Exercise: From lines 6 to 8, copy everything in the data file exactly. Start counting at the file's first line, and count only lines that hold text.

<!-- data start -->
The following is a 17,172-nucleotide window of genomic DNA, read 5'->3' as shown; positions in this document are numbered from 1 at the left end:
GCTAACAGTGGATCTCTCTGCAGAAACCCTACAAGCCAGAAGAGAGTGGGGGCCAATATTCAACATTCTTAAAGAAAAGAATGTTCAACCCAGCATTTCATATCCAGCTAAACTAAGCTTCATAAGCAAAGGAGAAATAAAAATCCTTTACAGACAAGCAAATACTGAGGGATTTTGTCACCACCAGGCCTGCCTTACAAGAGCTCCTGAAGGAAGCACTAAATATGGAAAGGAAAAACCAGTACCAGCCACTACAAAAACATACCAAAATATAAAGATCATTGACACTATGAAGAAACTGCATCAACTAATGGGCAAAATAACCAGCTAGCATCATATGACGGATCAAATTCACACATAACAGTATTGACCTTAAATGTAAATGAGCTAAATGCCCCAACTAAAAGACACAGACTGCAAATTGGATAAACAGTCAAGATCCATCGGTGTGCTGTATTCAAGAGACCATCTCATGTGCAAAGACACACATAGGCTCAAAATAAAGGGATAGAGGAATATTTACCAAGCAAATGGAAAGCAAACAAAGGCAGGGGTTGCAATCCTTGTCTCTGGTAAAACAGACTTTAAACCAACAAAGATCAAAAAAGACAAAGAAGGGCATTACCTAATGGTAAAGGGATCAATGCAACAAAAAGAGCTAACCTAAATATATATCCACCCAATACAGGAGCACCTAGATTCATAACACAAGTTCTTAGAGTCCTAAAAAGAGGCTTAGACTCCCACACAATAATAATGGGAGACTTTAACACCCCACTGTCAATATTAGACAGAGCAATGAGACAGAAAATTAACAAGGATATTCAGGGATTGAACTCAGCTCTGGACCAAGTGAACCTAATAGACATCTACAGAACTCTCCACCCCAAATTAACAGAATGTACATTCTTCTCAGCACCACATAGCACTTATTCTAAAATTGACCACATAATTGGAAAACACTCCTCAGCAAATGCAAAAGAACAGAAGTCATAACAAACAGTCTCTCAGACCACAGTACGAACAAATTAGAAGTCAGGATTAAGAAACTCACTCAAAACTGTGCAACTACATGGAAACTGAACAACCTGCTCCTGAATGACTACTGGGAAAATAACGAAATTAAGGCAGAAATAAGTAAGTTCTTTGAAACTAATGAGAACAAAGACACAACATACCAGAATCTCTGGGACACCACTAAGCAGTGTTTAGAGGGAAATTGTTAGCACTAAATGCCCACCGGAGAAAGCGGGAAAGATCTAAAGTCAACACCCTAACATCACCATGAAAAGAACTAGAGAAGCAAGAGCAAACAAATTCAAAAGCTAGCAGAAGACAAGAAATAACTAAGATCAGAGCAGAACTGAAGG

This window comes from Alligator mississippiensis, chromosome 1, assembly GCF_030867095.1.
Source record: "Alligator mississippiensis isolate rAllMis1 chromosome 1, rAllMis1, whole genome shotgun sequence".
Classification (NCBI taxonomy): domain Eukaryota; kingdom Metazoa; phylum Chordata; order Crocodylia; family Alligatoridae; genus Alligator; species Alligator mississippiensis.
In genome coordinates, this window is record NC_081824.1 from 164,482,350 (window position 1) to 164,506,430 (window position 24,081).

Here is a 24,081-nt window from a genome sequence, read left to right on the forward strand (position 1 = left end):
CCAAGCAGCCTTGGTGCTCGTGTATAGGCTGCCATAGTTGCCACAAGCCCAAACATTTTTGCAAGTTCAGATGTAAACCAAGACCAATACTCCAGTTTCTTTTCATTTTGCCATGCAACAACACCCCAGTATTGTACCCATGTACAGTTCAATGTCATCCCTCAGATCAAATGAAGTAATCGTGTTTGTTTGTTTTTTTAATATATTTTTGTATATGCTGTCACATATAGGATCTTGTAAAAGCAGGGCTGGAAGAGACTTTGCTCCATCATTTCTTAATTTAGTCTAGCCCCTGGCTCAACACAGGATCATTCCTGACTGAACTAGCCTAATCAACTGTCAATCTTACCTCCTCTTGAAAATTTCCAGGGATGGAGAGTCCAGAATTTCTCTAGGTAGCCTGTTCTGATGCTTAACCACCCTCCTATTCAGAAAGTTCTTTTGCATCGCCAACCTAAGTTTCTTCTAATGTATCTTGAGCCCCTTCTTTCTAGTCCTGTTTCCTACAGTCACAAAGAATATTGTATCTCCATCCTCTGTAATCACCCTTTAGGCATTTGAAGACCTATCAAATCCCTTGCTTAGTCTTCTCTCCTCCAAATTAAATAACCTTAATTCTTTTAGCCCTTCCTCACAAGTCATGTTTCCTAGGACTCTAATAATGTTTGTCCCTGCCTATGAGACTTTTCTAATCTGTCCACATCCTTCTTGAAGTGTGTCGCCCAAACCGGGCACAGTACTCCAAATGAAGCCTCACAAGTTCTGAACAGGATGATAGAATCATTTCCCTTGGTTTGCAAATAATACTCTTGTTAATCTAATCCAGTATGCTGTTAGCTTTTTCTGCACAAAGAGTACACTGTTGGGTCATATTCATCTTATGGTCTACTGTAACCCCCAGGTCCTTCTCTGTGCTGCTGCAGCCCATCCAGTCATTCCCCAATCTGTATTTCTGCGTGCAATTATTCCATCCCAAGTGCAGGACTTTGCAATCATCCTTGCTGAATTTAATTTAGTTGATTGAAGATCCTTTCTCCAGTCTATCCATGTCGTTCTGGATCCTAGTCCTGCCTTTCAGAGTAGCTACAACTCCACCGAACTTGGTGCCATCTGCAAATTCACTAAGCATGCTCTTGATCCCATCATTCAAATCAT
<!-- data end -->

In genome coordinates, this window is record NC_081824.1 from 164,482,350 (window position 1) to 164,506,430 (window position 24,081).

Here is a 24,081-nt window from a genome sequence, read left to right on the forward strand (position 1 = left end):
CCAAGCAGCCTTGGTGCTCGTGTATAGGCTGCCATAGTTGCCACAAGCCCAAACATTTTTGCAAGTTCAGATGTAAACCAAGACCAATACTCCAGTTTCTTTTCATTTTGCCATGCAACAACACCCCAGTATTGTACCCATGTACAGTTCAATGTCATCCCTCAGATCAAATGAAGTAATCGTGTTTGTTTGTTTTTTTAATATATTTTTGTATATGCTGTCACATATAGGATCTTGTAAAAGCAGGGCTGGAAGAGACTTTGCTCCATCATTTCTTAATTTAGTCTAGCCCCTGGCTCAACACAGGATCATTCCTGACTGAACTAGCCTAATCAACTGTCAATCTTACCTCCTCTTGAAAATTTCCAGGGATGGAGAGTCCAGAATTTCTCTAGGTAGCCTGTTCTGATGCTTAACCACCCTCCTATTCAGAAAGTTCTTTTGCATCGCCAACCTAAGTTTCTTCTAATGTATCTTGAGCCCCTTCTTTCTAGTCCTGTTTCCTACAGTCACAAAGAATATTGTATCTCCATCCTCTGTAATCACCCTTTAGGCATTTGAAGACCTATCAAATCCCTTGCTTAGTCTTCTCTCCTCCAAATTAAATAACCTTAATTCTTTTAGCCCTTCCTCACAAGTCATGTTTCCTAGGACTCTAATAATGTTTGTCCCTGCCTATGAGACTTTTCTAATCTGTCCACATCCTTCTTGAAGTGTGTCGCCCAAACCGGGCACAGTACTCCAAATGAAGCCTCACAAGTTCTGAACAGGATGATAGAATCATTTCCCTTGGTTTGCAAATAATACTCTTGTTAATCTAATCCAGTATGCTGTTAGCTTTTTCTGCACAAAGAGTACACTGTTGGGTCATATTCATCTTATGGTCTACTGTAACCCCCAGGTCCTTCTCTGTGCTGCTGCAGCCCATCCAGTCATTCCCCAATCTGTATTTCTGCGTGCAATTATTCCATCCCAAGTGCAGGACTTTGCAATCATCCTTGCTGAATTTAATTTAGTTGATTGAAGATCCTTTCTCCAGTCTATCCATGTCGTTCTGGATCCTAGTCCTGCCTTTCAGAGTAGCTACAACTCCACCGAACTTGGTGCCATCTGCAAATTCACTAAGCATGCTCTTGATCCCATCATTCAAATCAT